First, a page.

The system is forecast to be a tropical storm with a landfall Wednesday somewhere along the northern Gulf Coast.
NEW ORLEANS — Tropical Depression 28 formed Saturday afternoon in the northwest Caribbean Sea. It is forecast to become Tropical Storm Zeta on Sunday as it drifts very slowly northward.
It is expected to move into the Gulf on Tuesday and could become a hurricane for a short time. It is then set to weaken at least some as it approaches the Gulf Coast due to cooler water temperatures and increased wind shear ahead of a cold front.
A landfall as a tropical storm is expected on Wednesday somewhere along the Gulf Coast, but there is still uncertainty in the long-range part of the forecast.
Steering for the system will first be weak, which is why it’s set to stay in the Caribbean through Monday. Then a ridge of high pressure will build briefly from the east to guide the system northwestward into the central Gulf. Then a trough of low pressure and strong cold front will swing in from the central US. This will take the system quickly to the north and eventually inland to the northeast.
What to expect in southeast Louisiana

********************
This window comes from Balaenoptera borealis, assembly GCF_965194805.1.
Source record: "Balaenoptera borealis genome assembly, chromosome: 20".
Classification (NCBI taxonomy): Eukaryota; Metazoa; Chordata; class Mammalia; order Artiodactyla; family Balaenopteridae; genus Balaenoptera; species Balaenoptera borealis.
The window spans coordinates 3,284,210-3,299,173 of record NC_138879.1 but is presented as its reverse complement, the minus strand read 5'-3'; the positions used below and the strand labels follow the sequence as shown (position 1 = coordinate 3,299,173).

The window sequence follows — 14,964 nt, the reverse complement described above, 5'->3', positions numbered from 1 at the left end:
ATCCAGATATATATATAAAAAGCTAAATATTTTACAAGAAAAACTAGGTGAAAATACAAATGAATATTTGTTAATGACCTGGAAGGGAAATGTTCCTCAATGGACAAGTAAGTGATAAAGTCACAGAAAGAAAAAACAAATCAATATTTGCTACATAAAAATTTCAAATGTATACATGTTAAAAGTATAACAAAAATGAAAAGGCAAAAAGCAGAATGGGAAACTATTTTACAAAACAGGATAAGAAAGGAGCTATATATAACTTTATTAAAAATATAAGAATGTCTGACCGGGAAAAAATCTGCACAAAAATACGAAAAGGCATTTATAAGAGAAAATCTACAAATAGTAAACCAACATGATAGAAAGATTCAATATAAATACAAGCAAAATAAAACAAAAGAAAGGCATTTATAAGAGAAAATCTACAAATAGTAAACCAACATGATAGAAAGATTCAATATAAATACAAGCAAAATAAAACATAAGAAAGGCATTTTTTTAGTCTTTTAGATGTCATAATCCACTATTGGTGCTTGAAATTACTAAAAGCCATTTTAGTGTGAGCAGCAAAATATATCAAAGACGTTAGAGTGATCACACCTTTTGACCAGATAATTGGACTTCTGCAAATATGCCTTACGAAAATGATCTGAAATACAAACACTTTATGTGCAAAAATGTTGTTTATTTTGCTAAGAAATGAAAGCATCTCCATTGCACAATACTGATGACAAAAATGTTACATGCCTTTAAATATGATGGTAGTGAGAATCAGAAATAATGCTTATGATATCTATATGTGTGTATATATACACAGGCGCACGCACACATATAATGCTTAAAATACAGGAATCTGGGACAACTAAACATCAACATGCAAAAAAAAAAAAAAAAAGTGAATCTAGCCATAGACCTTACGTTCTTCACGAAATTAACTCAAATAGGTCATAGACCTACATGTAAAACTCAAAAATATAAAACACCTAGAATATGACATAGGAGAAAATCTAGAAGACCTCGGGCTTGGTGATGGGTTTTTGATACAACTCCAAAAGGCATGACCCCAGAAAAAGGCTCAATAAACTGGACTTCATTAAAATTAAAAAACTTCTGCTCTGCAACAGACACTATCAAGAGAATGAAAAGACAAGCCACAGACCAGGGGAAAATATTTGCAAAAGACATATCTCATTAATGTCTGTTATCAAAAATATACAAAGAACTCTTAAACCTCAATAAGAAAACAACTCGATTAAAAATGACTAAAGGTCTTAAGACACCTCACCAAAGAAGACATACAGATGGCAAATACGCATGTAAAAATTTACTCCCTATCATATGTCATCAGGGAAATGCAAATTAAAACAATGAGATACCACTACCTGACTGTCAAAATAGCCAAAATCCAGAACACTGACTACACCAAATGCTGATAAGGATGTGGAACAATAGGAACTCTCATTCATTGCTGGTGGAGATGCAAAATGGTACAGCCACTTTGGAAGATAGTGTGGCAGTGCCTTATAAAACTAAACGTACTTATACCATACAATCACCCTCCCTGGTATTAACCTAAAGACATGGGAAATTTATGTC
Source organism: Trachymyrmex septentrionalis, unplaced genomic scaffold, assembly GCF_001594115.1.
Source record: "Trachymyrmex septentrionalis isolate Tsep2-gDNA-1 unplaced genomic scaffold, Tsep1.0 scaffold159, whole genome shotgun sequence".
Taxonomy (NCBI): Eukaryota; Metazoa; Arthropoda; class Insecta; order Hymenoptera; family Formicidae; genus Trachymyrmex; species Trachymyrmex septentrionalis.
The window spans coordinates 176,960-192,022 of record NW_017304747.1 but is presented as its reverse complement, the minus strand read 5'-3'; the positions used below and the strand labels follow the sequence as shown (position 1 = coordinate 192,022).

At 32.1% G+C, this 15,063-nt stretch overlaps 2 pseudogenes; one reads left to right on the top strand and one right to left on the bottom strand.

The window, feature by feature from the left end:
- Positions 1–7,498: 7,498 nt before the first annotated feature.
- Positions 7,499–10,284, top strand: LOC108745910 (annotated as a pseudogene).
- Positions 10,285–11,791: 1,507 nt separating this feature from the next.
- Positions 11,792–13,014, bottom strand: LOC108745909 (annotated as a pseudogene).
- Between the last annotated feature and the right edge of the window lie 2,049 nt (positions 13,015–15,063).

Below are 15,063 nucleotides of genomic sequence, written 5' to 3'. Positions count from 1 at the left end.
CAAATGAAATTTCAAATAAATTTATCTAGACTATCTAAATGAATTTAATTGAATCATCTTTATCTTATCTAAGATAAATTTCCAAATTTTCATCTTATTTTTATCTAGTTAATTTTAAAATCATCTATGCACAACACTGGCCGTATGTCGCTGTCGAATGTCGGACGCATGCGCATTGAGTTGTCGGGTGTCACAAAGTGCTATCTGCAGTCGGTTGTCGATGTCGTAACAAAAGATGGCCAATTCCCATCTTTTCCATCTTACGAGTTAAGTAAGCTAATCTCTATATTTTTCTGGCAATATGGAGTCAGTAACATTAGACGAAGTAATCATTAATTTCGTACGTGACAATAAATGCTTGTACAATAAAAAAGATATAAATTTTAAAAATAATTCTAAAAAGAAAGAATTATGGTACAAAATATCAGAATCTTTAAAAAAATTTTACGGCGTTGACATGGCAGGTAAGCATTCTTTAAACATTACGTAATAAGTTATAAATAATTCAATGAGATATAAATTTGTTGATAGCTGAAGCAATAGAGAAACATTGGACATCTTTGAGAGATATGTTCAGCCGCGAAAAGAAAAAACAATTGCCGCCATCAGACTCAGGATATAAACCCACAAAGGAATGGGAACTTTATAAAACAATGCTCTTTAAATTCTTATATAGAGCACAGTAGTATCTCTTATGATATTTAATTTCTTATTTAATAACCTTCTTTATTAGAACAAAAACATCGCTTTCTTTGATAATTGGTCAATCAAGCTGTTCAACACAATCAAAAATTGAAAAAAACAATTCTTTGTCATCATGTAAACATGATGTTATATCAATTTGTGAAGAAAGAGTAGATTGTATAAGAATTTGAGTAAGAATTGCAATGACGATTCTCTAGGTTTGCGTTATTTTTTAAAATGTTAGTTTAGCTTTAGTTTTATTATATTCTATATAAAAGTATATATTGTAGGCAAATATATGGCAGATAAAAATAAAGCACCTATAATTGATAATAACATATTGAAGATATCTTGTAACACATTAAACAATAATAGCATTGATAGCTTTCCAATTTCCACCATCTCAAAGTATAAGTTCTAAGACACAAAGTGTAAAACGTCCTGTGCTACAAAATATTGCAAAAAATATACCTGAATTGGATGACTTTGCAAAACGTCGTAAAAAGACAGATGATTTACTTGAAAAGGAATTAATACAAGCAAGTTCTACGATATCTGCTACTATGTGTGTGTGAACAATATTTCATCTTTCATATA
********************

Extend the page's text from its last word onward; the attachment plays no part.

It’s too early to say exactly what impacts might be for southeast Louisiana, because there are still unknowns. A lot will depend on the exact landfall location of the storm, plus how much it is able to organize.
At this point it looks like we may get some rain from it on Wednesday. Models show about 1-2 inches of rain for our area, but of course it’s still days away and that could change. If soon-to-be Zeta does make landfall around our area, we would also have coastal flooding and wind issues.
However, there are a few factors that will influence the eventual track. Another cold front is set to arrive late Wednesday – it could keep big impacts away from us depending on its timing. Also, it’s unclear just how strong the depression will eventually get. If it stays weak, it would be a messy system where most of the rain is displaced far east of the center.
A few things we have going for us is that this likely won’t be extremely intense at landfall. The current forecast is for a tropical storm. Also, it will be moving fast – it should accelerate over the northern Gulf due to a trough of low pressure driving the midweek cold front, so any tropical impacts wouldn’t hang around for long.
Also, it’s important to remember that the average error for a system’s location four days out is 160 miles – so if the center is over southeast Louisiana right now, it will likely shift east or west in the coming days (as we’ve seen most of the other six times we’ve been in a cone of uncertainty this year!).
For now, we have rain chances increasing Wednesday with the frontal passage set for early Thursday, then much cooler weather Friday and next weekend.
More updates will be coming.
VIDEO: Latest projected track, computer models
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